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When history, destiny converged

The assassination attempt of President Reagan 25 years ago changed the future not only for those involved but for the rest of the U.S. as well.
President Ronald Reagan Waves To Onlookers Moments Before An Assassination Attempt By Jo
President Ronald Reagan waves to onlookers outside the Washington Hilton on March 30, 1981, just moments before he was shot.The White House via Getty Images
/ Source: a href="" linktype="External" resizable="true" status="true" scrollbars="true">The Washington Post</a

The shots came from the crowd outside the Washington Hilton that drizzly afternoon -- six shots that would show the nation once again how vulnerable to attack its presidents are.

President Ronald Reagan, then 70, a Washington newcomer in office two months, had paused to wave to the knot of people. At the sound of the shots, Secret Service agents shoved him into the presidential limousine and sped away, not realizing he had been hit. Three men lay wounded, one with blood dripping from his head, and the young assailant, whose mission would soon be revealed, was quickly restrained.

Twenty-five years ago today, the nation watched in shock as television brought home again and again the reality of the shooting. It was a moment chilling in its possibilities, reminding Americans another time in two decades that a national tragedy is only an assassin's bullet away. People saw once again that they live in an epicenter of power, where monumental shifts can occur in an instant.

For some, it was a day that forced them to walk alongside history, to participate in the urgent events that unfolded. Some of them were with the president at his most unguarded moments. They saw his attempts to be strong and his sense of humor. They overheard the "Honey, I forgot to duck" quip he delivered when his wife, Nancy, arrived at the hospital. They revisit their memories of this historic episode from time to time. One of them, who suffered a severe head injury, has had to live with the imprint of that day.

Some say they will always be haunted by what could have happened.

"There's a couple of times where truth and training converge, where history and destiny converge," said Jerry Parr, a Secret Service agent working with Reagan that day. "I thought about that for a long time. It's that moment -- either you do it or you don't, either you save him or you don't."

Shots are fired
When Jerry Parr was a kid, his father took him to see the movie "Code of the Secret Service" (1939). One of the lead characters, agent Brass Bancroft -- played by Ronald Reagan -- made such an impression on the young boy that he later decided to join the Secret Service. More than 40 years later, Parr would marvel that he had helped save this same man, then president of the United States.

By the time Reagan took office in 1981, Parr was special agent in charge of the presidential protection division, with about 120 agents under his supervision. That day, he was among agents helping guide Reagan to the presidential limousine parked outside the Hilton's side entrance on T Street NW. It was 2:25 p.m., and Reagan had just given a speech to union representatives inside. Suddenly, a young man stepped out from the crowd. Parr switched to "muscle memory," he said -- don't think, just respond -- when he heard the shots.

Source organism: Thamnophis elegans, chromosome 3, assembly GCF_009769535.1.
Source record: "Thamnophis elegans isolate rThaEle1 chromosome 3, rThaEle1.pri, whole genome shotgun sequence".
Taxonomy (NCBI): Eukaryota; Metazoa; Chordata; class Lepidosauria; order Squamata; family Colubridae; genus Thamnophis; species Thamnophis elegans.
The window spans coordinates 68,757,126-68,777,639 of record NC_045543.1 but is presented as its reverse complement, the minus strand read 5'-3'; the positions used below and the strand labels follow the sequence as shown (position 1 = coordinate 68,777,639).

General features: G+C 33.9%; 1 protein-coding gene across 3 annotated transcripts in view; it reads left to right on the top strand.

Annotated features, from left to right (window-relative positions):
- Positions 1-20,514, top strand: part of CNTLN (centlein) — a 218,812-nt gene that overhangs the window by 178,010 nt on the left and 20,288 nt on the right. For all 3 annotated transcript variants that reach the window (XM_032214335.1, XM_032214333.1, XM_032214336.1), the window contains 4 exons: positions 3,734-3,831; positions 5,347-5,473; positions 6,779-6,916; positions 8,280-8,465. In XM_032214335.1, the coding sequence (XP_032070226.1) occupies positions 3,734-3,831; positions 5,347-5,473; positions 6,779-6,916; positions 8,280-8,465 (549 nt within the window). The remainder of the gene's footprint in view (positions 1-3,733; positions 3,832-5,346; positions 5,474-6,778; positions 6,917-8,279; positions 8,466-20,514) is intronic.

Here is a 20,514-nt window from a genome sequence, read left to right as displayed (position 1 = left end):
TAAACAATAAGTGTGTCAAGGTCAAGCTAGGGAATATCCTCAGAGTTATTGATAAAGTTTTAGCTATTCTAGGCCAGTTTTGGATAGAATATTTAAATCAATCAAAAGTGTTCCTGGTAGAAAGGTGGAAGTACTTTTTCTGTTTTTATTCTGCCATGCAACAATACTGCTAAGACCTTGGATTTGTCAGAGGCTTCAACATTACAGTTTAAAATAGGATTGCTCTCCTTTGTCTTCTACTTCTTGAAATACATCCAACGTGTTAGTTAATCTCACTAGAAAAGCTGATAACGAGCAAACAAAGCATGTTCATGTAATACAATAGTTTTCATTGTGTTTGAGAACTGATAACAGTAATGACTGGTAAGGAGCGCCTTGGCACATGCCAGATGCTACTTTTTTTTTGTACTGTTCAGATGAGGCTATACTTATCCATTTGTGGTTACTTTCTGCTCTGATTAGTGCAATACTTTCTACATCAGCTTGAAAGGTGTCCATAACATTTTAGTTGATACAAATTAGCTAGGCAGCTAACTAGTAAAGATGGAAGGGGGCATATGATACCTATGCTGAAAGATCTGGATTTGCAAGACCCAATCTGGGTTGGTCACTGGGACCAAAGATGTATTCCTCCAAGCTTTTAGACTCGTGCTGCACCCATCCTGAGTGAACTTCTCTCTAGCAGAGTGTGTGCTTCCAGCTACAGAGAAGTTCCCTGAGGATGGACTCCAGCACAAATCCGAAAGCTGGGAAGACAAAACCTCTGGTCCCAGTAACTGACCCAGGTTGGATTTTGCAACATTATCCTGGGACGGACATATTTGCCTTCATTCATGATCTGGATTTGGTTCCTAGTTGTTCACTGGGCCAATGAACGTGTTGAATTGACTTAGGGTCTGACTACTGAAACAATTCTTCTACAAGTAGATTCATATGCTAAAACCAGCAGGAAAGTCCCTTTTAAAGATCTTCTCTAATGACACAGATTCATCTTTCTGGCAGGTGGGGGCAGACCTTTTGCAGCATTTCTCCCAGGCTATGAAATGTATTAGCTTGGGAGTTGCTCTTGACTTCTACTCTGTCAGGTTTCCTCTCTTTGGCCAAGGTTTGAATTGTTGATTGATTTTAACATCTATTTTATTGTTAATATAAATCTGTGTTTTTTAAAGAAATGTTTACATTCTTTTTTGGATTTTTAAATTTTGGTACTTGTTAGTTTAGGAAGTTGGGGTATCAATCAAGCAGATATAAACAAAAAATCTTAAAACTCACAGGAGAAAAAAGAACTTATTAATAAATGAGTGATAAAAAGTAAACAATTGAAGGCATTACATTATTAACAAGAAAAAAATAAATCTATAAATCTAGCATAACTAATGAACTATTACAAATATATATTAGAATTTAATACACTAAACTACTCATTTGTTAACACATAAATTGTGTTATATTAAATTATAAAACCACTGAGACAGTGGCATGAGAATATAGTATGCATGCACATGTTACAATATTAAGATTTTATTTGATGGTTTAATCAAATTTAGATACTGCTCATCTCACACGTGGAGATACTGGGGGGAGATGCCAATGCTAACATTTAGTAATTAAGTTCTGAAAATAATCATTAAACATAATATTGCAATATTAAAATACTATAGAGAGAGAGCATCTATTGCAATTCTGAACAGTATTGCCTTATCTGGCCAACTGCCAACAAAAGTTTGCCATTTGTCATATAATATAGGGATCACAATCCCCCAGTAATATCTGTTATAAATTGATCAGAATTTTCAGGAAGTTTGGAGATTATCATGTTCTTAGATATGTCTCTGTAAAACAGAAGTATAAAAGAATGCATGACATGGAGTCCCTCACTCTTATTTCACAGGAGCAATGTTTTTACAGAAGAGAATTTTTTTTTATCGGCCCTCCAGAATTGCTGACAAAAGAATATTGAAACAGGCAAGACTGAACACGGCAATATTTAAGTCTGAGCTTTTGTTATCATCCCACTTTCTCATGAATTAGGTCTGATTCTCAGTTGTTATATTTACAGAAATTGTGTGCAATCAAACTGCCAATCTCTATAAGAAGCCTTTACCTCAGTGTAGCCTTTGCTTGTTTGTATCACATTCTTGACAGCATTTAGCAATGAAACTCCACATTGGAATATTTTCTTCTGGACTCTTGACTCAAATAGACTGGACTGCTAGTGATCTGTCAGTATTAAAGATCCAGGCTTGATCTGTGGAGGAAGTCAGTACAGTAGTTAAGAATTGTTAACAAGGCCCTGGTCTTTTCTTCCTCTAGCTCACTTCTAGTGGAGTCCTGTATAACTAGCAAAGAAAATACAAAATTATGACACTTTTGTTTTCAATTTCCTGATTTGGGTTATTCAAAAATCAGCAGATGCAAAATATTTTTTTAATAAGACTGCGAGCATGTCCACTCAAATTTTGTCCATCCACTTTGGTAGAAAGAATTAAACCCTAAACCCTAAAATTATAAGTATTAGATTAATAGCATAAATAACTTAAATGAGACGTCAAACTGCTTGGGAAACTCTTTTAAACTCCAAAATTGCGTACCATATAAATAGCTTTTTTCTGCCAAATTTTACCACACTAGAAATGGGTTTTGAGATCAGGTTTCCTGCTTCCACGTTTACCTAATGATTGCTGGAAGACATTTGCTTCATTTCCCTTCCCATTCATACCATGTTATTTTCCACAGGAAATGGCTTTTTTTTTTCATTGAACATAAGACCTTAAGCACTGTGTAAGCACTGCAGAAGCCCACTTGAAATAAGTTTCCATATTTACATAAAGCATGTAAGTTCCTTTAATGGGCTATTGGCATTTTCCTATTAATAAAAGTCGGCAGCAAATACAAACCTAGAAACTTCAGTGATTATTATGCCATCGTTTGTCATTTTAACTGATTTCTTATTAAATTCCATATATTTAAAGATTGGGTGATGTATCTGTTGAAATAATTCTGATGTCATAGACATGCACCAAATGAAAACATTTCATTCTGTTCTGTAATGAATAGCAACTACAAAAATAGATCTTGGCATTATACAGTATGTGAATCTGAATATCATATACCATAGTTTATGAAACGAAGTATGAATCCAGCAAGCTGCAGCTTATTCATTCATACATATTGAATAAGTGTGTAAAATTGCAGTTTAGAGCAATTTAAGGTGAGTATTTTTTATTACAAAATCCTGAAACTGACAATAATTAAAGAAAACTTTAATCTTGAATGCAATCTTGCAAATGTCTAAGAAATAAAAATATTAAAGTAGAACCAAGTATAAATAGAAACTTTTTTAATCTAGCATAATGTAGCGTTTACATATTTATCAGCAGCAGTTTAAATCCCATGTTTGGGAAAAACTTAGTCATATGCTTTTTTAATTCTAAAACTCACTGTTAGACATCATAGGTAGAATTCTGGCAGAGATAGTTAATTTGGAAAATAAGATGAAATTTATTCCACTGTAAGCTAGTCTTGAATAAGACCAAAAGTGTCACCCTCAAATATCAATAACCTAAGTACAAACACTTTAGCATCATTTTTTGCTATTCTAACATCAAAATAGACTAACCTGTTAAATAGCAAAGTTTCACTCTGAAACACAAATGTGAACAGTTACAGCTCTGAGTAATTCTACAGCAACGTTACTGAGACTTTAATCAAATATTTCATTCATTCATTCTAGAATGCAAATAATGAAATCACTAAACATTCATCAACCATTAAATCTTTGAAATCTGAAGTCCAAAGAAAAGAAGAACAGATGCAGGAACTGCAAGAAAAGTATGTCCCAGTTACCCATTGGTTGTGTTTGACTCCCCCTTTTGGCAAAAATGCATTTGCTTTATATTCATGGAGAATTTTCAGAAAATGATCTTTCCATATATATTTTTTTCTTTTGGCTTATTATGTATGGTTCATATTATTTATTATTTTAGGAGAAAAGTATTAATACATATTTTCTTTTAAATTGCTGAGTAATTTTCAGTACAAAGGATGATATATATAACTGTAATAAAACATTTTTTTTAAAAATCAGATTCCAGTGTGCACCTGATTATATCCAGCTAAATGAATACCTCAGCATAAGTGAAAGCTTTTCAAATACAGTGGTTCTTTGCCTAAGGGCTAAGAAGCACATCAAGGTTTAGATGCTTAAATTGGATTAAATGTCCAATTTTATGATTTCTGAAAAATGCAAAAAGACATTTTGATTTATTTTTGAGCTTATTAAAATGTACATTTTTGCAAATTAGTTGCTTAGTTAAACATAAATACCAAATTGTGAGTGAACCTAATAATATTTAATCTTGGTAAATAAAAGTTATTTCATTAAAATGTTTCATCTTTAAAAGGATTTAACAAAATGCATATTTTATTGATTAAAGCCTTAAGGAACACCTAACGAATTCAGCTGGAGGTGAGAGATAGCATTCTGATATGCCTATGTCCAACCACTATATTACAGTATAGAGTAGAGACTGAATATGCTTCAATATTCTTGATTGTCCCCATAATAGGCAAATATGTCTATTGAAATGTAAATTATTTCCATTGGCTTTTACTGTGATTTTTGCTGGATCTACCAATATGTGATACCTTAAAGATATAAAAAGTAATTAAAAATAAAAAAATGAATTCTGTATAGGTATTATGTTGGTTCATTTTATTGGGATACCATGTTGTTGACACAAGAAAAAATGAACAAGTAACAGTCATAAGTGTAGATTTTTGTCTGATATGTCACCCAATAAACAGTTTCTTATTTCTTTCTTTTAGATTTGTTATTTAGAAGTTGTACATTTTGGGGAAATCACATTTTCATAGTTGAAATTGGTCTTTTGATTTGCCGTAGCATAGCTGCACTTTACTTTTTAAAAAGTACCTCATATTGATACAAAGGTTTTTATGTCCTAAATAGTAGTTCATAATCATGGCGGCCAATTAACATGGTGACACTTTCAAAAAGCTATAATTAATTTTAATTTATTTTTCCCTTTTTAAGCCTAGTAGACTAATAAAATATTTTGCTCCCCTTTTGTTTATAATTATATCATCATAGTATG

"It was like a rabbit running for a hole," he said. He and agent Ray Shattuck had one goal, to get Reagan safely inside the limousine.

The first shot hit presidential press secretary James S. Brady in the head. The second struck D.C. police officer Thomas Delahanty. Secret Service agent Timothy J. McCarthy, who opened the limo door, shielding Reagan with his body, took the next shot.

Parr "grabbed the president by the shoulder and started getting him down," he said. "Shattuck was behind me, and we were both giving him a tremendous heave into the car."

Parr jumped in after the president. "Let's move," he shouted to the driver, and, according to plan, the limousine headed south on Connecticut Avenue, toward the White House. Parr helped the president sit up, then began to examine him, running his hands under Reagan's jacket and through his hair. He did not find a wound.

As the limo slid under Dupont Circle, however, Reagan began to spit up blood, and Parr quickly directed the driver to the nearest emergency room, at George Washington University Hospital. The trip took three minutes. Reagan wanted to walk in by himself.

"He hitched up his pants. I offered him my hand, and he didn't want it," Parr said. The president took a few steps and collapsed; agents helped him to a trauma table.

These days, Parr, 75 and long retired, thinks a lot about purpose and destiny; he is co-pastor of Festival Church, an ecumenical church in Adams Morgan. In time, Parr would tell the president that he had set his destiny "by impressing me as a kid."

But that afternoon, Parr remembered, he watched the doctors work, his heart sinking.

"I thought, 'My God, we've lost another one,' " he said.

News begins to unfold
Sarah Brady was home in Alexandria that afternoon, playing with her 2-year-old son, Scott. A chicken was cooking in the crockpot for supper. The past few months had been exciting for Brady and her husband, Jim Brady, the wisecracking press secretary to the new Republican president.

Jim Brady, then 40, a Chicago native and longtime Washington insider, had won his new job, despite, he would joke later, Nancy Reagan's edict that her husband's new spokesman be someone "young and handsome." Nicknamed "Bear," Brady was known for his outsize personality, his zest for life and his way with one-liners.